When the action “goes across” to a direct object/receiver, the verb is transitive. If it doesn't go across, then the verb is intransitive. (Enila, 2017)
After breaking down these differences, the learner should be knowledgeable enough to compose a short paragraph (give a simple topic) that includes; a transitive verb, intransitive verb, a direct object, and an indirect object. (Ceri et al., 2003)
What’s the main difference between intransitive and transitive verbs?
Construct a sentence with “feed” as a transitive verb and include a direct object.
Everyday talk informs toddlers’ novel verb generalizations. Melissa A. Smith First Language, 2011, Volume 31, Number 4, Page 404
Syntactic generalization with novel intransitive verbs. MELISSA KLINE and KATHERINE DEMUTH Journal of Child Language, 2014, Volume 41, Number 03, Page 543
The Early Acquisition of Verb Constructions in Albanian: Evidence from Children’s Verb Use in Experimental Contexts. Enila Cenko. Academic Journal of Interdisciplinary Studies, 2017, Volume 6, Number 1.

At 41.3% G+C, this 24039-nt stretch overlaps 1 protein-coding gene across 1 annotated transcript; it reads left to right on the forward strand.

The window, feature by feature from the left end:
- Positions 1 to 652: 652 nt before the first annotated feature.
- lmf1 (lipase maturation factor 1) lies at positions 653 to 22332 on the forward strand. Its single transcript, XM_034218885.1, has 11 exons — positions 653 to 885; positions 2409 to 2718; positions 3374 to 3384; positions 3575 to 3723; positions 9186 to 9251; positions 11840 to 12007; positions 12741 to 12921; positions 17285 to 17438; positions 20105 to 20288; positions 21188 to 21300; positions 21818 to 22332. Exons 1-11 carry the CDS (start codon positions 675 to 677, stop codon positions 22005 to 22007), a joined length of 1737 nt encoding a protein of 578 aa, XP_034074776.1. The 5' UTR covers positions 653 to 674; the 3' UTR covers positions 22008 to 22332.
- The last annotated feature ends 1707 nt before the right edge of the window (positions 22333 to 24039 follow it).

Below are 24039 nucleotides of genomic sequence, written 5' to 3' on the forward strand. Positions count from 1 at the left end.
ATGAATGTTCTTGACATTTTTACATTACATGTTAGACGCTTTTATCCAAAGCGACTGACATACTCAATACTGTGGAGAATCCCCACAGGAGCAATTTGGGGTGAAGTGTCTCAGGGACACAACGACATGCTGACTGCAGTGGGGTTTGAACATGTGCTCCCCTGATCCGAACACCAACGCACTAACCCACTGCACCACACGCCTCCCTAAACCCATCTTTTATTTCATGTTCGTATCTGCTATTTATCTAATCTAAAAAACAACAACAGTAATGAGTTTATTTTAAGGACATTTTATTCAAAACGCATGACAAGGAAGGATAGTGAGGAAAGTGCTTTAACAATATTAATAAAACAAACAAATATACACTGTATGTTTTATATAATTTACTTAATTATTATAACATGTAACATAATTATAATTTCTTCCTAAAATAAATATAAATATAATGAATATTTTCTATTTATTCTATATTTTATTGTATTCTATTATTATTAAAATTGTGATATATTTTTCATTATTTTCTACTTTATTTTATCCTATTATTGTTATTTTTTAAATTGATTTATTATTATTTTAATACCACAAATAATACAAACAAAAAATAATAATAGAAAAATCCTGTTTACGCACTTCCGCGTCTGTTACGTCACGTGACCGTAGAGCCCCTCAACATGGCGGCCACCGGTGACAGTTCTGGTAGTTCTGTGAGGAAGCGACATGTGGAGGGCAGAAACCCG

Testing the abstractness of children's linguistic representations: lexical and structural priming of syntactic constructions in young children. Ceri Savage, Elena Lieven, Anna Theakston, and Michael Tomasello. Developmental Science, 2003, Volume 6, Number 5, Page 557.
Conclusion An excellent lesson plan assists both the instructor and the learner. It builds the teacher's confidence as they know what to expect within a lesson before it occurs. It also aids in presenting information in a systematic, understandable manner that makes it easier for a student to understand and retain it.
Lesson plans can even help the teacher anticipate queries that the learner might bring up. Since various institutions have different lesson plan formats, you should refer to the set guidelines before creating one.